While the CVD-REAL study was observational in nature, the potential validity of the study is high due to the robust propensity matching and multiple sensitivity analyses done, although the authors acknowledge the possibly of residual, unmeasured confounding cannot be excluded. It would have been desirable (and perhaps in the future can be considered) to examine individual endpoints such as myocardial infarction and stroke (as these did not show a benefit in the individual trials), as well as safety (given issues such as lower limb amputations in CANVAS and genital infections in EMPA-REG OUTCOME, for example). Finally, while the results were stratified by database examined, seeing results stratified by the specific SGLT2 inhibitor would have been desirable.

Overall, the CVD-REAL study is an extremely important contribution in being the first large-scale real-world population examination of the possible benefits (at least in terms of heart failure hospitalization and total mortality) of SGLT2 inhibitors and gives a strong suggestion that at least for these outcomes, the benefits are a class effect. Further validation from other large claims-databases with results on the specific SGLT2-I used in the real-world setting (and especially with greater representation of patients on empagliflozin given this was only 5% of the CVD-REAL sample), as well as on other specific and ideally the composite outcomes used in the published clinical trials will provide further data allowing for more direct comparisons and documenting the benefits of these therapies beyond the clinical trial setting.


  1. Zinman B, Wanner C, Lachin JM, et al. Empagliflozin, cardiovascular otucomes, and mortality in type 2 diabetes. N Engl J Med 2015;373:2117-28.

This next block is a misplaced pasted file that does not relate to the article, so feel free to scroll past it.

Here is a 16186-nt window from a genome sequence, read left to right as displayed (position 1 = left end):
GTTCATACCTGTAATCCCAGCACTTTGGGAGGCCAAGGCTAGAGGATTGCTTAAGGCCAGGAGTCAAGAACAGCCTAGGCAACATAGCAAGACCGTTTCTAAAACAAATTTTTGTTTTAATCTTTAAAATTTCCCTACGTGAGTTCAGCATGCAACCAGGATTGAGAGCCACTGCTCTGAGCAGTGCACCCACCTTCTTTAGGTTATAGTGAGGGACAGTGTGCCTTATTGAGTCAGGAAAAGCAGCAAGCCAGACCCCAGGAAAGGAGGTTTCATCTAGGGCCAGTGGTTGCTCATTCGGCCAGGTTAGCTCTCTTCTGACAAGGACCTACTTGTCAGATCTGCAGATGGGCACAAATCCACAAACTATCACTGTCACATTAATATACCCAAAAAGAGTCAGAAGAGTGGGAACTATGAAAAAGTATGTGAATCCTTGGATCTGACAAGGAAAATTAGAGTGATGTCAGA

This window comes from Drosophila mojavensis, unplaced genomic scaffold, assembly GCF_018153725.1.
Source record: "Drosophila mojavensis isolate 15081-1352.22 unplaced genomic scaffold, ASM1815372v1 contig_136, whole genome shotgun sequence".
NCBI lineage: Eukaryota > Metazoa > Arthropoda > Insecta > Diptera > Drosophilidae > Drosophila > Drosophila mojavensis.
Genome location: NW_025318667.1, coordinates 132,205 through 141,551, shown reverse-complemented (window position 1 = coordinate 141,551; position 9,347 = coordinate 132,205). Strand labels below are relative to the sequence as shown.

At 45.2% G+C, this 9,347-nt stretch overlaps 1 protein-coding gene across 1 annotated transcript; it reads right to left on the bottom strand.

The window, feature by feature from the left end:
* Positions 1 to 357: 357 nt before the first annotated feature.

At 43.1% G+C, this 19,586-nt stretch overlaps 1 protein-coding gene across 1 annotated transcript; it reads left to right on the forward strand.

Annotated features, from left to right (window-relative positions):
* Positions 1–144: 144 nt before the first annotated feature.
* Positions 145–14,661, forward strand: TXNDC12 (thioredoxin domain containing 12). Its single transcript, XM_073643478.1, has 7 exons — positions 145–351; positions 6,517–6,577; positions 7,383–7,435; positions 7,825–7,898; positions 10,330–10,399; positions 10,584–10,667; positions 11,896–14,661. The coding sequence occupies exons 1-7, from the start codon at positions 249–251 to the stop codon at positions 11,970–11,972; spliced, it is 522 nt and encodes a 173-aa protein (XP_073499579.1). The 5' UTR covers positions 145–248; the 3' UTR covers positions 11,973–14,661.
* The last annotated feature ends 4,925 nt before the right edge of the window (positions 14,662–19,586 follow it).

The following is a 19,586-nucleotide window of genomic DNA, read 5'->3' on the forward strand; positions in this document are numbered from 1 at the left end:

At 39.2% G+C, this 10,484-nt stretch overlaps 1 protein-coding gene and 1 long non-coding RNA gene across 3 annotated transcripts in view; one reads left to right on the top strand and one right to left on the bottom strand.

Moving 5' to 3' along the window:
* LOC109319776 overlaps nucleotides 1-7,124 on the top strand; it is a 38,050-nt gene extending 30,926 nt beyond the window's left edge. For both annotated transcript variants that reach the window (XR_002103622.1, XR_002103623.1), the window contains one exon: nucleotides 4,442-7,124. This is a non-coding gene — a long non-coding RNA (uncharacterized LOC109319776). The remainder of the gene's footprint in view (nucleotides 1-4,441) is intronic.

2. Neal B, Perkovic V, Mahaffey KW, et al. Canagliflozin and cardiovascular and renal events in type 2 diabetes. N Engl J Med 2017;377:644-57.
  3. Kosiborod M, Cavender MA, Fu AZ, et al. Lower risk of heart failure and death in patients initiated on sodium-glucose cotransporter-2 inhibitors versus other glucose-lowering drugs: the CVD-REAL study (Comparative Effectiveness of Cardiovascular Outcomes in New Users of Sodium-Glucose Cotransporter-2 Inhibitors). Circulation 2017;136:249-59.
  4. Mahaffewy KW, Neal B, Perkovic V, et al. Canagliflozin for primary and secondary prevention of cardiovascular events: results from the CANVAS program (Canagliflozin Cardiovascular Assessment Study). Circulation 2017. [Epub ahead of print]

Clinical Topics: Cardiovascular Care Team, Diabetes and Cardiometabolic Disease, Heart Failure and Cardiomyopathies, Prevention, Acute Heart Failure

Keywords: Diabetes Mellitus, Type 2, Cardiotonic Agents, Secondary Prevention, Propensity Score, Glucose, Hospital Records, Glucosides, Hypoglycemic Agents, Benzhydryl Compounds, Heart Failure, Myocardial Infarction, Stroke, Cardiovascular Diseases, Registries, Primary Prevention, Risk Reduction Behavior, Primary Health Care, Lower Extremity, Cohort Studies, Metabolic Syndrome